Background: Atypical antipsychotics have been documented to be effective in the management of delirium in adults, but despite considerable need, their use has been less studied in pediatric patients.
Objective: A retrospective chart review was done to describe the use of atypical antipsychotics in controlling symptoms of delirium in children and adolescents.
Methods: Pharmacy records at Children's Hospital Los Angeles were reviewed to identify patients to whom antipsychotic agents were dispensed over a 24-month period. Psychiatric inpatient consultations during the same 24-month period were reviewed. Patients 1-18 years old diagnosed with delirium given antipsychotics constituted the study population. Delirium Rating Scale-Revised-98 (DRS-R98) scores were retrospectively calculated, when possible, at time antipsychotic was started to confirm the initial diagnosis of delirium and evaluate symptom severity, and again when antipsychotic was stopped, to assess symptom response.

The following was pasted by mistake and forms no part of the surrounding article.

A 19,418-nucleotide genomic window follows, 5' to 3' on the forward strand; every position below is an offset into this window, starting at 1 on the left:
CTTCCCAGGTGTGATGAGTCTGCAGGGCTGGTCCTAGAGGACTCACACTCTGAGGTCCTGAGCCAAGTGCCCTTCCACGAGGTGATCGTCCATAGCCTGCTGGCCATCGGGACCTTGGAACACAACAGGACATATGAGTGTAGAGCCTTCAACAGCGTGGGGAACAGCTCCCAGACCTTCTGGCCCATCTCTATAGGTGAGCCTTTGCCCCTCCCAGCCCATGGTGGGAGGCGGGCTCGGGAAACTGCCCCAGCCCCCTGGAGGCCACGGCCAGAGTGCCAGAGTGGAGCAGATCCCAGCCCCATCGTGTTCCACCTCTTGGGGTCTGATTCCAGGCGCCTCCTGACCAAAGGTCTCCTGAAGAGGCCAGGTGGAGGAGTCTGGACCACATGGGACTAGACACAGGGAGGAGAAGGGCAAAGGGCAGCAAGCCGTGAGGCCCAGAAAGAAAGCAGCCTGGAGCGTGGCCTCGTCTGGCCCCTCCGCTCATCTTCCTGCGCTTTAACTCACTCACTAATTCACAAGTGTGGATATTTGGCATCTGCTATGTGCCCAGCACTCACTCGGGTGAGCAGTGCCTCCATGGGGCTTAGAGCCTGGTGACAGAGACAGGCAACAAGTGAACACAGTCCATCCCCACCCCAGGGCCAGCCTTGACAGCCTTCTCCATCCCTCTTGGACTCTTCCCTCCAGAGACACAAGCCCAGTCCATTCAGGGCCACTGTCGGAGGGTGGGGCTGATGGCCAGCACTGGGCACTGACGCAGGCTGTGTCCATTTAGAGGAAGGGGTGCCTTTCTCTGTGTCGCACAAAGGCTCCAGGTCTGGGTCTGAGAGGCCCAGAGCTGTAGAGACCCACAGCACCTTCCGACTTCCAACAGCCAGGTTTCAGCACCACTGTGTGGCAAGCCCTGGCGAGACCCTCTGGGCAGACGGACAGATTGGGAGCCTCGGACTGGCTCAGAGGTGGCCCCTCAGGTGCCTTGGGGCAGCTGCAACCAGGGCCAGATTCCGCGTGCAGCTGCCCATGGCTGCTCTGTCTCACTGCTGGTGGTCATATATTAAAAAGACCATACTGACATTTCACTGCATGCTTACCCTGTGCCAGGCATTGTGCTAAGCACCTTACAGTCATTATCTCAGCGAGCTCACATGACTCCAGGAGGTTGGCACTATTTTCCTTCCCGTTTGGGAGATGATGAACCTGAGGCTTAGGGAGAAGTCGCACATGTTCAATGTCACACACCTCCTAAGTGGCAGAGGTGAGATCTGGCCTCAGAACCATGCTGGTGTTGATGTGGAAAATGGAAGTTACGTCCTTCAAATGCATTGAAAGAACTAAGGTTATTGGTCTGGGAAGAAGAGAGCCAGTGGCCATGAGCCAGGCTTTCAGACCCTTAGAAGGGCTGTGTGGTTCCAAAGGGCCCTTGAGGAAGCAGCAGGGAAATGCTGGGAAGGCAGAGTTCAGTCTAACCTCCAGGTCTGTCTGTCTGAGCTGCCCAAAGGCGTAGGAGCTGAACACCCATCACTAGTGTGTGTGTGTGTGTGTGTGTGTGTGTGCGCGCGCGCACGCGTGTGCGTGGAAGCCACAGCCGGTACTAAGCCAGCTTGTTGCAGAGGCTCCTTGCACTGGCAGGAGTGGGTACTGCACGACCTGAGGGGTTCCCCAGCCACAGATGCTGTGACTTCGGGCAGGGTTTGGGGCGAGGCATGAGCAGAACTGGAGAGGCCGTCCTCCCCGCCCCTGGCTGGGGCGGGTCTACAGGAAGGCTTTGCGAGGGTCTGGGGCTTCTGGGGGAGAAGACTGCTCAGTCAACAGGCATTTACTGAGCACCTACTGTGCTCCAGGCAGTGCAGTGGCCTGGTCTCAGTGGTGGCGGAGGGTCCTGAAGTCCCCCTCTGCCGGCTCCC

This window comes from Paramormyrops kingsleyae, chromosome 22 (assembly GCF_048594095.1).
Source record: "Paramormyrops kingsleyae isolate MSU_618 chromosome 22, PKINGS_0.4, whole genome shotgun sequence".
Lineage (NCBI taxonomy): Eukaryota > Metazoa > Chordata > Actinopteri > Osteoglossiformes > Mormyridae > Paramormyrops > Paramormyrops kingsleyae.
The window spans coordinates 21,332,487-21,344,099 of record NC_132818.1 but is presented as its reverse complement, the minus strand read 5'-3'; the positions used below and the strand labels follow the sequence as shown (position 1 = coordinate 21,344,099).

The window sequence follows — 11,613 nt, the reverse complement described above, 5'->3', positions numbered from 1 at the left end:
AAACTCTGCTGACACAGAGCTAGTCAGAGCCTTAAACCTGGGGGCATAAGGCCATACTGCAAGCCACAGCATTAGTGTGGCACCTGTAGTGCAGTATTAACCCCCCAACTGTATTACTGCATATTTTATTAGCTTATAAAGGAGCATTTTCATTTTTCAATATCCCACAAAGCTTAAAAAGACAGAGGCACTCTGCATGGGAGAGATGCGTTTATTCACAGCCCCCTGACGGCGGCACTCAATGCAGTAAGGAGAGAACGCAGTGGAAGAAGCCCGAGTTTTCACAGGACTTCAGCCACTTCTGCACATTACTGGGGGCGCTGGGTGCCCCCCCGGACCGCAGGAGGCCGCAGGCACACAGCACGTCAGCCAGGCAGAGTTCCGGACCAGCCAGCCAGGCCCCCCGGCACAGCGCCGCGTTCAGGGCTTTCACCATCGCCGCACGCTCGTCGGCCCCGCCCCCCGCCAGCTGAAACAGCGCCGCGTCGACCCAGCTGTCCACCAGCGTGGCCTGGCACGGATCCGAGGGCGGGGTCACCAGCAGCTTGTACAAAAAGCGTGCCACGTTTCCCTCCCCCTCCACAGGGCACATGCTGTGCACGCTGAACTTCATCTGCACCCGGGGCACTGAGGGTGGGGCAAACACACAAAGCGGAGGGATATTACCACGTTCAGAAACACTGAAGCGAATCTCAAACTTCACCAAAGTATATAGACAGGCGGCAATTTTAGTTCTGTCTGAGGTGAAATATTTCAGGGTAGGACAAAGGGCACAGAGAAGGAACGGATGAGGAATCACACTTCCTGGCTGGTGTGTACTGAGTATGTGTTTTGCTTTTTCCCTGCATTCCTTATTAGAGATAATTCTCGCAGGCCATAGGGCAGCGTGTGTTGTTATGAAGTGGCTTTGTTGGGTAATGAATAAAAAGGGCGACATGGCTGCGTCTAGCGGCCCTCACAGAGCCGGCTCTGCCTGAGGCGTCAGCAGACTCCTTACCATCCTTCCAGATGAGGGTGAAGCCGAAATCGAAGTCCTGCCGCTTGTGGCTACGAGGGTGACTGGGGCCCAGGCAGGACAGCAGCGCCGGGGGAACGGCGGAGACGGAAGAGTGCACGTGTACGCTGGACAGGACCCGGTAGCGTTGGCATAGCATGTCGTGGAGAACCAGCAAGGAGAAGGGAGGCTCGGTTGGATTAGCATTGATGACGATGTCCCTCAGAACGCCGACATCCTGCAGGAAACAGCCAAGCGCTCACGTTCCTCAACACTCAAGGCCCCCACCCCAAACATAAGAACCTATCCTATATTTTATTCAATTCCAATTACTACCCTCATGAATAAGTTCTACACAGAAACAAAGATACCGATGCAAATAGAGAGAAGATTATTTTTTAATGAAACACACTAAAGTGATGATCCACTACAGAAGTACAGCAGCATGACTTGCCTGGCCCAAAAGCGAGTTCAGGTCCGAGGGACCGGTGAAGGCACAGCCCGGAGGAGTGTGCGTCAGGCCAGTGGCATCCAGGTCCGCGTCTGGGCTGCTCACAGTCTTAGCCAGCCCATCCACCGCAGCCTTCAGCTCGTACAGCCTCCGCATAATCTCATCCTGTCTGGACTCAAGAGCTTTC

Results: Olanzapine (n=78), risperidone (n=13), and quetiapine (n=19) were used during the 2 years of the study. Mean patient age, length of treatment, and response were comparable for the three medications. For patients with two DRS-R98 scores available (n=75/110), mean DRS-R98 scores decreased significantly (p<0.001) with antipsychotic without significant adverse side effects.
Conclusion: Although randomized placebo-controlled studies are needed, atypical antipsychotic medications appeared to be effective and safe for managing delirium symptoms in pediatric patients while underlying etiology was addressed.